NEW YORK -- When you walk into Jonty Jacobs, it's easy to feel like you're in any of the other dozens of boutiques in the shop’s tony West Village neighborhood. The shelves are made of an eclectic mix of dark wood. An iPad sits on the counter ready to take credit card payments. Trendy muzak wafts through hidden speakers.
The store’s chic environs aren’t devoted to selling designer clothes, custom makeup or stationery. Instead, Jonty Jacobs specializes in biltong -- a South African jerky-type snack made of cured beef. Monique St. Luce, a South African native, and her husband, Camran, started their company a couple of years ago as a way to help deal with Monique’s pregnancy cravings for a favorite snack from home. But they stumbled into the business at a time when so-called meat snacks are having a moment.
Once found mainly in truck stops and gas stations, packaged dried meat is turning up everywhere from the aisles of Whole Foods to "jerky outlets" to West Village boutiques.
“It’s really going from a convenience-store road trip item almost to an hors d'oeuvre,” said Sherry Frey, vice president of Nielsen Perishables group, the division of the consumer-trend company that tracks sales of fresh food in grocery stores.
Growth in sales for meat snacks, a broad category that includes everything from Slim Jims to bars made of dried meat and mixed fruit, far exceeded the growth of more traditional snacks like chips, candy and nuts last year, according to data from Nielsen. Between 2009 and September of this year, total dollar sales in the category grew from $1.58 billion to nearly $2.5 billion, according to data from IRIWorldwide, an analytics and consulting firm.
Sales of meat snacks have exploded over the past 6 years, according to IRIWorldwide data.
Of course, meat snacks still represent much smaller sales figures than categories like "salty snacks," which includes chips and pretzels, Frey noted. But the meat snack group is growing fast. "It's got a lot of upside opportunity," she said.
According to Frey, Americans’ renewed hunger for protein is behind the snacks' explosive success. Increasingly health-conscious shoppers are becoming more aware of what they put in their bodies, and they’re getting the message from the media and the health and wellness community that protein is a better source of fuel than fats, sugars or carbs, she said. More stores are lining their shelves with with products, including yogurt and breakfast bars, that advertise their protein content.
Americans’ interest in protein is “cyclical,” Frey said, recalling the Atkins heyday 10 to 15 years ago, when protein was particularly popular. But the nation's current protein obsession is a bit different, she said. “Right now, I think we’re on the beginning edge of protein in different forms,” with customers lusting after protein “on the go,” she said.
Indeed, total meat sales have grown by about 5 percent so far this year, while sales for meat snacks are up 11.2 percent, according to Nielsen data. That’s partly because raw meat has become so expensive in recent years due to drought in California and other states. But it’s also because Americans are increasingly replacing meals with snacks, according to Mary Chapman, the director of innovation at Technomic, a food industry research firm. As a result, they're looking for something a bit more substantial than a tortilla chip or a handful of M&Ms.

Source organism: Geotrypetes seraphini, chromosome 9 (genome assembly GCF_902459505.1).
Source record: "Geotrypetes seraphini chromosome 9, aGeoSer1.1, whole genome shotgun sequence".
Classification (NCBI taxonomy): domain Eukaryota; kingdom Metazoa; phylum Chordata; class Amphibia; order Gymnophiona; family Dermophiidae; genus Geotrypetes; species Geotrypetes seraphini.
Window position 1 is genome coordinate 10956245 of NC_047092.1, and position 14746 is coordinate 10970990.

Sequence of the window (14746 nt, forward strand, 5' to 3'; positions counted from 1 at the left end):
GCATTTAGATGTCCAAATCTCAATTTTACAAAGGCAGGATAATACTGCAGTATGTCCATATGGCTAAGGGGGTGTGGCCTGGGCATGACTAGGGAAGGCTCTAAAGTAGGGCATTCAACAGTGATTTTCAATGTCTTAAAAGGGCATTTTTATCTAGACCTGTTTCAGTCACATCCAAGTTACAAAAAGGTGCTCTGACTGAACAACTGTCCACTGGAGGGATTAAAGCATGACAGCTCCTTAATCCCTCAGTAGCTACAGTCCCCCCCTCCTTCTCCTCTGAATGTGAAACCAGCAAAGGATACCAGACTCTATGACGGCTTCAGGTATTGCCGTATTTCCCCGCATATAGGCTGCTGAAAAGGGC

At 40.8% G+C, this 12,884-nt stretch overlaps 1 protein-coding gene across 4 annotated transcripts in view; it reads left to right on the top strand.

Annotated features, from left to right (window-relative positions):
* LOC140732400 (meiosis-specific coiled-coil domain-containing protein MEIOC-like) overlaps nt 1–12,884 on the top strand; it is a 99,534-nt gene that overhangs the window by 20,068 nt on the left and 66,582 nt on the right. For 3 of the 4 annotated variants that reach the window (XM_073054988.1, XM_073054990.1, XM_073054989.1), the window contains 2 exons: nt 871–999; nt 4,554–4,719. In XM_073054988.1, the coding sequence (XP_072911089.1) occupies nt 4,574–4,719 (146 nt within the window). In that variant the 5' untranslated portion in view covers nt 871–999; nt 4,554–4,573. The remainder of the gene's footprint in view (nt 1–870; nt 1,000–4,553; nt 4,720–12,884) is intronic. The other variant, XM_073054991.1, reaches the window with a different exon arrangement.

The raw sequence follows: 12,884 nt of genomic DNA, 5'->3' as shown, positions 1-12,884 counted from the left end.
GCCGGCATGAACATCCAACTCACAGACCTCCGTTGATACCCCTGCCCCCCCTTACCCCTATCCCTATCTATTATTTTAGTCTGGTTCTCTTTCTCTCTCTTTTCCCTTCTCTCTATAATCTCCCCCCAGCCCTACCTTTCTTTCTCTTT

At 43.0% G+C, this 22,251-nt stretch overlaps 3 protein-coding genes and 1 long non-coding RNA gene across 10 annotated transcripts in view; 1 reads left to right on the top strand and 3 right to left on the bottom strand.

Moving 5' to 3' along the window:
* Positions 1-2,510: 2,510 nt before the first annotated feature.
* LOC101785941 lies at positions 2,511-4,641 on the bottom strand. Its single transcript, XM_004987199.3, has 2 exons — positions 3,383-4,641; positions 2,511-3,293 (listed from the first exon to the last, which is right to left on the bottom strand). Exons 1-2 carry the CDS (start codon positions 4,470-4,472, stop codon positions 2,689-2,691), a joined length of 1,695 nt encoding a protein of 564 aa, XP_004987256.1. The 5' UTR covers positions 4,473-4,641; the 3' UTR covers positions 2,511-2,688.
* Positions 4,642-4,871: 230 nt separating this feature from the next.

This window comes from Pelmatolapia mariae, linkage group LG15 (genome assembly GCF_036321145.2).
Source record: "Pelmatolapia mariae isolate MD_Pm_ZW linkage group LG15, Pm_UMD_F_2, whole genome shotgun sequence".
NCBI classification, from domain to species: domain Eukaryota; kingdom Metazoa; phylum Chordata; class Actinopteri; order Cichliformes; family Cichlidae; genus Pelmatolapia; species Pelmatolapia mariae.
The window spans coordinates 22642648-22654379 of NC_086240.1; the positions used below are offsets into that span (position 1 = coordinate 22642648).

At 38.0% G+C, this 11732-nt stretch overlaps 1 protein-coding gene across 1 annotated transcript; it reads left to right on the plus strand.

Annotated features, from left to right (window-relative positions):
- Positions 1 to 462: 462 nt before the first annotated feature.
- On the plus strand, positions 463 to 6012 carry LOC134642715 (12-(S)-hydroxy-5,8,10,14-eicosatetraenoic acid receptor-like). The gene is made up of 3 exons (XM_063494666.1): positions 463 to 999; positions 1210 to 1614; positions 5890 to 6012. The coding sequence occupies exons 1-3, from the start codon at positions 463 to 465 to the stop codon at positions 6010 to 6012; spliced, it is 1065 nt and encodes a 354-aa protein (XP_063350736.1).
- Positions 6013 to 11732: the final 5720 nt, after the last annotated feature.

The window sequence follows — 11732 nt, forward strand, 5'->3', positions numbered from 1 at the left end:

This chart shows the growth of several popular snack categories over the past year, based on Nielsen data. Meat snacks are beating categories like chips and candy.
The rise of outdoorsy and back-to-basics fitness regimens and diets -- like CrossFit and Paleo -- have also helped to fuel the growth in portable proteins. KRAVE Jerky, one of the first companies to enter the gourmet jerky market, was the brainchild of Jonathan Sebastiani, a marathon runner and vineyard owner who was looking for a tasty snack that would give him enough energy to train.
Sebastiani launched his company in 2010, and he sells flavors like basil citrus, black cherry barbecue and pineapple orange. He sounds more like a Silicon Valley CEO than the head of a food company: “Our whole disruption, if you will, was to bring innovation in flavor profiles,” he said, noting that before the company launched, jerky really only came in flavors like pepper and teriyaki. “There really had been no innovation in the meat snack category for decades.”
Sebastiani’s approach seems to have worked: KRAVE claims to be the fastest-growing meat snack brand in the grocery aisle.
Still, the success wasn’t without obstacles. “One of the biggest challenges was literally the stigma,” Sebastiani said. “I can’t tell you how many people have said to us, ‘I don’t do jerky.’”
Women are a particularly hard sell. And it’s easy to see why, with some of the most famous ads for jerky targeting a hyper-masculine audience.
A Slim Jim ad from 1992.
To try to attract more women, KRAVE uses Jillian Michaels as a spokeswoman for the brand. The company also aims to lure women by working with female dietitians and nutritionists who can provide legitimacy to the claims that jerky is both healthy and something that women eat.
KOOEE!, a meat snack company named for an Australian expression people say when they reach the top of a mountain, uses a different strategy to get its product into the hands of jerky skeptics, according to Shaun Malligan, the company's founder. He combines it with something many non-jerky eaters already know and like: trail mix.
“[Jerky] is sometimes a bit polarizing,” Malligan said. "I'd love to just try and bring it a bit more mainstream."
KOOEE!'s Kickstarter pitch.